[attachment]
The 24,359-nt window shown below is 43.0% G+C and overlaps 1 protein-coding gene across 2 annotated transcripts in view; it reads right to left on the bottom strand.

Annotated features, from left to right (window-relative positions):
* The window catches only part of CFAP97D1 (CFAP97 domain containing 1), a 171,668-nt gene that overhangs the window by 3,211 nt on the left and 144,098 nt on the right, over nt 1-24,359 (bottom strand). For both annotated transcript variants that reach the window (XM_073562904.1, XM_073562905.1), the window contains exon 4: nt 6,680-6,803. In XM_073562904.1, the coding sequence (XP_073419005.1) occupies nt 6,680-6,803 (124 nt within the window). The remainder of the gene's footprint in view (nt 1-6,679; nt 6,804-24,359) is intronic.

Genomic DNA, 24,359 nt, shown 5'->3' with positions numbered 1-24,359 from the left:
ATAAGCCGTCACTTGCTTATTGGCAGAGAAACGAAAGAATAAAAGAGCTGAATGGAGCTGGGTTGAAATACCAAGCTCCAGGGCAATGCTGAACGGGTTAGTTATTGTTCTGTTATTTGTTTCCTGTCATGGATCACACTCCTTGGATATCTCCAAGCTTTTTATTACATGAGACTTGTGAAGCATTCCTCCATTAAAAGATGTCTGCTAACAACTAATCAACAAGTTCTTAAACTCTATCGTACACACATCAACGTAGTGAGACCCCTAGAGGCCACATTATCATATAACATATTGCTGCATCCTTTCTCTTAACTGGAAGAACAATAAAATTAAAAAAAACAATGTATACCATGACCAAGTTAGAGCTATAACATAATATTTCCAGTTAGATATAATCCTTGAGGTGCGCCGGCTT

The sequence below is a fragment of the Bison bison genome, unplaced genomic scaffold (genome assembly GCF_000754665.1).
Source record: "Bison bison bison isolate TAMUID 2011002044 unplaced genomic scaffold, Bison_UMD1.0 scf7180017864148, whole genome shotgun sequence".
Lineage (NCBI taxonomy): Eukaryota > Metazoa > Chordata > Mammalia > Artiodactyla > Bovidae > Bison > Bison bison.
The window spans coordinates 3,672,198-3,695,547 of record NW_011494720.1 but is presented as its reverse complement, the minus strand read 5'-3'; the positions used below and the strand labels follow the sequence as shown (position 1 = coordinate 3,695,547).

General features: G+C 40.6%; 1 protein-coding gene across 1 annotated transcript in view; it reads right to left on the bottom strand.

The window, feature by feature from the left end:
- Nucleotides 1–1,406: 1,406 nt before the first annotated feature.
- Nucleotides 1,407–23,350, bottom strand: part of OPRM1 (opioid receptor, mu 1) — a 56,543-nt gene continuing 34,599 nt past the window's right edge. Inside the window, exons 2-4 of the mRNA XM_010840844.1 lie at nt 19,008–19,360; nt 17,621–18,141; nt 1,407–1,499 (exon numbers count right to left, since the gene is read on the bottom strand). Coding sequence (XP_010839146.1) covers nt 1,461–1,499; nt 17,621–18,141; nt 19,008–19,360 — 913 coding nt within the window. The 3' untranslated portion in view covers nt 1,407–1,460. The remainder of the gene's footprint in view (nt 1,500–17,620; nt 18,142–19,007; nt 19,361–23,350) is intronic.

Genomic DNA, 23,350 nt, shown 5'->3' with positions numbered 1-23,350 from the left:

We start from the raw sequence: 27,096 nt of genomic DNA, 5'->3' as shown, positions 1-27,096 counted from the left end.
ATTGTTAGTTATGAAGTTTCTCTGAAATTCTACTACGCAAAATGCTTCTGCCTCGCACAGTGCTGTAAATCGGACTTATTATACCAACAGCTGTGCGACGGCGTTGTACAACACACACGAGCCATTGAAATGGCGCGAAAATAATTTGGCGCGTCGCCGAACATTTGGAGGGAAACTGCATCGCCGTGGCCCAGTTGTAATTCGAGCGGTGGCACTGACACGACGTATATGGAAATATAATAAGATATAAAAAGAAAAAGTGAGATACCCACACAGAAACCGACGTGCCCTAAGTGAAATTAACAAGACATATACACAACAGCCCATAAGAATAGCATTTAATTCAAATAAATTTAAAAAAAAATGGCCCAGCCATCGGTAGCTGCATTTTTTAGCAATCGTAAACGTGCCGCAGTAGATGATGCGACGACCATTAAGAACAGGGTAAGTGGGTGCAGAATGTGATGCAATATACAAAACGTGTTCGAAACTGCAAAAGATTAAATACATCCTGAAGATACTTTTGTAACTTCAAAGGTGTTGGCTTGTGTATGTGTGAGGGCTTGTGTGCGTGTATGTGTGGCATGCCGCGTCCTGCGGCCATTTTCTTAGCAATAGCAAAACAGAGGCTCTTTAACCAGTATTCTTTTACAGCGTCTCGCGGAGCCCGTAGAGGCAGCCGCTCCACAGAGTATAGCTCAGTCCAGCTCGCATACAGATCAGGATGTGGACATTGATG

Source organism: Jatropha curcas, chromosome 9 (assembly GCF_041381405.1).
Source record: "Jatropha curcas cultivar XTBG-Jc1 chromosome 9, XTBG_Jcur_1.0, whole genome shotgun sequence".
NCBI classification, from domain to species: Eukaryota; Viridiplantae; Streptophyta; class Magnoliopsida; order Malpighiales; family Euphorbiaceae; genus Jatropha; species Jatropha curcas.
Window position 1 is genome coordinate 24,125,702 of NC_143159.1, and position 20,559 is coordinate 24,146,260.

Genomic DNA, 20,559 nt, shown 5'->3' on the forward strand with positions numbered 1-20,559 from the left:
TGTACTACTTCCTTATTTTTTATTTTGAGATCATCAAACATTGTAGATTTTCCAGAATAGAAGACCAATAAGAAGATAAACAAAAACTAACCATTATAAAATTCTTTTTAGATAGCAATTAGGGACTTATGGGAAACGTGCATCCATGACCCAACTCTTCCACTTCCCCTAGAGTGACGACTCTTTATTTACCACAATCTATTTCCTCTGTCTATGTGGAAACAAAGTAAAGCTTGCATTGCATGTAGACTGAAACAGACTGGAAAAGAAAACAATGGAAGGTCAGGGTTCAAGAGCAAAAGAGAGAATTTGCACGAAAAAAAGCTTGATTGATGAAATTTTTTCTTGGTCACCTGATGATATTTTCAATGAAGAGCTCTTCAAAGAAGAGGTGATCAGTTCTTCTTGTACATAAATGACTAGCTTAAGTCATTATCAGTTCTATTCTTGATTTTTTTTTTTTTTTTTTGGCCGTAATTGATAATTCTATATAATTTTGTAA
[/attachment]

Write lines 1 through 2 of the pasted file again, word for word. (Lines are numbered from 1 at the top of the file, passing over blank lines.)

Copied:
The 24,359-nt window shown below is 43.0% G+C and overlaps 1 protein-coding gene across 2 annotated transcripts in view; it reads right to left on the bottom strand.

Annotated features, from left to right (window-relative positions):